Kem Ley was shot dead on the morning of 10 July 2016 at a gas station’s coffee shop, which he regularly frequented on Monivong Boulevard, a major thoroughfare in Phnom Penh. The alleged perpetrator was immediately arrested and authorities claimed he confessed in a leaked video to killing Kem Ley over an unpaid debt. However, suspicions of underlying political motives behind Kem Ley’s death remain strong. Kem Ley’s wife has vehemently denied that her husband had any debts whatsoever. Further, Kem Ley was often critical of Cambodia’s ruling party. Before he was killed, Kem Ley had commented on the business interests of Hun Sen’s family, reportedly worth at least US$ 200 million.1
Bystanders surrounding Kem Ley’s body after his death refused to allow authorities to remove his body from the crime scene over fears that the police would contaminate or destroy evidence. Thousands of people gathered in the streets of Phnom Penh when Kem Ley’s family transported his body to Wat Chas pagoda, Phnom Penh, in the afternoon of 10 July.
Kem Ley’s death is a tragic loss for civil society, in both the country and the region. He was a prominent and brave political commentator and a strong advocate of democracy, good governance, and human rights in Cambodia, who worked closely with grassroots movements. In 2014, Kem Ley founded a grassroots advocacy group called ‘Khmer for Khmer’, aimed at encouraging the formation of grassroots-based political parties across Cambodia.
Kem Ley’s killing occurred amid a sharp deterioration in the space for fundamental freedoms in Cambodia over the past year. Civil society group members, opposition leaders, and government critics have been arrested and subjected to judicial harassment, and in some cases, violence.
Cambodia’s deteriorating human rights situation has resulted in widespread international condemnation of the Cambodian authorities, including at debates at the UN Human Rights Council, which concluded its 32nd session at the beginning of this month. The killing of Kem Ley has only added to concerns over the situation in Cambodia, after the arbitrary arrest and detention of five human rights defenders in May 2016 on trumped-up charges.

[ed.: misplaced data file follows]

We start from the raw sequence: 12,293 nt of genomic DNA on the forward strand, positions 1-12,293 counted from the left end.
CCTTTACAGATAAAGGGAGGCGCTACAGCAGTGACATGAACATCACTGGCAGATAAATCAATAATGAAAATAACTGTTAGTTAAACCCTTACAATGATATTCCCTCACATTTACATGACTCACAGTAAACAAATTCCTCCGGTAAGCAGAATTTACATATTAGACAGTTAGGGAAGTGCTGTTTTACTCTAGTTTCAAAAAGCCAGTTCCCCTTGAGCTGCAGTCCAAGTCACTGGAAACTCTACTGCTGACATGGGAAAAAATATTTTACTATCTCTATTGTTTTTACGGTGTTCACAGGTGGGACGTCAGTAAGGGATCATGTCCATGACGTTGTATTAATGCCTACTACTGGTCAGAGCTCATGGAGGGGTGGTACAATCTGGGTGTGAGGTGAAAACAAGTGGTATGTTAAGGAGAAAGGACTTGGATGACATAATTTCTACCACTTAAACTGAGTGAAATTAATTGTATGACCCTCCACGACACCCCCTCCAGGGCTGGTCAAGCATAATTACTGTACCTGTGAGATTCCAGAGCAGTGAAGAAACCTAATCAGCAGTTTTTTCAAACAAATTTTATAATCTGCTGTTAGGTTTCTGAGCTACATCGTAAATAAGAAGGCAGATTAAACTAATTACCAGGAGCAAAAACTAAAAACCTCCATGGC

We remind the Cambodian Government that the state has a responsibility to ensure a safe and enabling environment for human rights defenders, civil society, and government critics to freely operate without fear of retaliation. We are highly concerned that this space is under severe threat in Cambodia. We therefore call on the UN Special Rapporteur on the situation of human rights in Cambodia, Ms. Rhona Smith, to take urgent note of this serious development and exercise her mandate to adequately respond to the increasing threats faced by civil society. We also call on all member states of the UN Human Rights Council to continue to closely observe the situation in the country in the lead-up to the Council’s discussion on Cambodia in September.
We call on the ASEAN Intergovernmental Commission on Human Rights (AICHR) to fulfil its purpose to protect human rights and fundamental freedoms of the ASEAN people, as stipulated by its Terms of Reference, at this critical juncture for human rights and democracy in Cambodia.
Lastly, we call on the international community to support Cambodia’s civil society in their campaigns to obtain the immediate release all political prisoners and an end to all human rights violations, including judicial harassment and attacks on human rights defenders and organisations working for the protection of human rights, democracy, and sustainable development.